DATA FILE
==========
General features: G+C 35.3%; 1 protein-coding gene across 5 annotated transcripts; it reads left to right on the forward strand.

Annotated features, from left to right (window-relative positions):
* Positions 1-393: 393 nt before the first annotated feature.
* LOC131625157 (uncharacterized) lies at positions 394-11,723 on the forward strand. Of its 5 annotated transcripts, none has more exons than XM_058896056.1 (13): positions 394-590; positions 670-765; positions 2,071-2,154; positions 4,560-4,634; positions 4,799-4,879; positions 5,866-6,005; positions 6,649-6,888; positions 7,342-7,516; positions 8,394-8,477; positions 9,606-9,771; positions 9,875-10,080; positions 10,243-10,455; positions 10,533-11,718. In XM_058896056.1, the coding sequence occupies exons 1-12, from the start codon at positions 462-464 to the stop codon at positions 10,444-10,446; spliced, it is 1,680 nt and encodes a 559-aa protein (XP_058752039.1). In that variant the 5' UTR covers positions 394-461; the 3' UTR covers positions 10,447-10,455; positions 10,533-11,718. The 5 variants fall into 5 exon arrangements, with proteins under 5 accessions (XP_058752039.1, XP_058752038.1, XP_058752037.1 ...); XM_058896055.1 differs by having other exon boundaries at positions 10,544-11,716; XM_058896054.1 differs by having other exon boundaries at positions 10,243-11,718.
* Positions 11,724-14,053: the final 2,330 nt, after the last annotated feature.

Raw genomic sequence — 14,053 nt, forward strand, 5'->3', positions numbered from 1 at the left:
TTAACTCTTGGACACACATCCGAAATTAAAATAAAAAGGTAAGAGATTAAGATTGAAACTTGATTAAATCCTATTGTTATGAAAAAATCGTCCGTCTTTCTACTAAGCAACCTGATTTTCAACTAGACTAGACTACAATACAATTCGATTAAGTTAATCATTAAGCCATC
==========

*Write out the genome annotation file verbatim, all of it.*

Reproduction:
General features: G+C 35.3%; 1 protein-coding gene across 5 annotated transcripts; it reads left to right on the forward strand.

Annotated features, from left to right (window-relative positions):
* Positions 1-393: 393 nt before the first annotated feature.
* LOC131625157 (uncharacterized) lies at positions 394-11,723 on the forward strand. Of its 5 annotated transcripts, none has more exons than XM_058896056.1 (13): positions 394-590; positions 670-765; positions 2,071-2,154; positions 4,560-4,634; positions 4,799-4,879; positions 5,866-6,005; positions 6,649-6,888; positions 7,342-7,516; positions 8,394-8,477; positions 9,606-9,771; positions 9,875-10,080; positions 10,243-10,455; positions 10,533-11,718. In XM_058896056.1, the coding sequence occupies exons 1-12, from the start codon at positions 462-464 to the stop codon at positions 10,444-10,446; spliced, it is 1,680 nt and encodes a 559-aa protein (XP_058752039.1). In that variant the 5' UTR covers positions 394-461; the 3' UTR covers positions 10,447-10,455; positions 10,533-11,718. The 5 variants fall into 5 exon arrangements, with proteins under 5 accessions (XP_058752039.1, XP_058752038.1, XP_058752037.1 ...); XM_058896055.1 differs by having other exon boundaries at positions 10,544-11,716; XM_058896054.1 differs by having other exon boundaries at positions 10,243-11,718.
* Positions 11,724-14,053: the final 2,330 nt, after the last annotated feature.

Raw genomic sequence — 14,053 nt, forward strand, 5'->3', positions numbered from 1 at the left:
TTAACTCTTGGACACACATCCGAAATTAAAATAAAAAGGTAAGAGATTAAGATTGAAACTTGATTAAATCCTATTGTTATGAAAAAATCGTCCGTCTTTCTACTAAGCAACCTGATTTTCAACTAGACTAGACTACAATACAATTCGATTAAGTTAATCATTAAGCCATC